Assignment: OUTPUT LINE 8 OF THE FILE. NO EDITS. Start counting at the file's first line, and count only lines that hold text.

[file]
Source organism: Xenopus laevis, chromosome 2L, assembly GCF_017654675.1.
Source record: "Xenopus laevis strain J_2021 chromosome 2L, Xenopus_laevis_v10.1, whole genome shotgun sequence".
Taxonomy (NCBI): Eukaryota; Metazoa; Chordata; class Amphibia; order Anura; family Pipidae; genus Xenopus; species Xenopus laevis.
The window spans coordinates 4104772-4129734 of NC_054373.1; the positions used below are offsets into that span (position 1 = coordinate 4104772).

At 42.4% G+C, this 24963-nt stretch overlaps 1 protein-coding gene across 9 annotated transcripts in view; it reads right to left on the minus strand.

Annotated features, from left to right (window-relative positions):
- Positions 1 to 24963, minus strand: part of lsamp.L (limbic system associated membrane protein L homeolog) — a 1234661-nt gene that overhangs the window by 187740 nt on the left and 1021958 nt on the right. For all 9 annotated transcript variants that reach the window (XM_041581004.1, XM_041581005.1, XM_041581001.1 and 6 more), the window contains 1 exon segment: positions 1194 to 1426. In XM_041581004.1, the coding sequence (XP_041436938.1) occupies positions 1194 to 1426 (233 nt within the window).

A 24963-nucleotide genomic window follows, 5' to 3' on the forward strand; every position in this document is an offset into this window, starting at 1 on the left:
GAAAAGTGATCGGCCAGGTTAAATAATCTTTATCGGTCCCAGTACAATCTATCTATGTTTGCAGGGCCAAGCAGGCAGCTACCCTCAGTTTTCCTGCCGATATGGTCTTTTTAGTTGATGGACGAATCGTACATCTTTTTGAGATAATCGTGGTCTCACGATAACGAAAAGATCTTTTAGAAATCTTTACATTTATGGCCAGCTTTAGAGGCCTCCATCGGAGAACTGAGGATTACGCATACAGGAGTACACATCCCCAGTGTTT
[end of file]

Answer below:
A 24963-nucleotide genomic window follows, 5' to 3' on the forward strand; every position in this document is an offset into this window, starting at 1 on the left: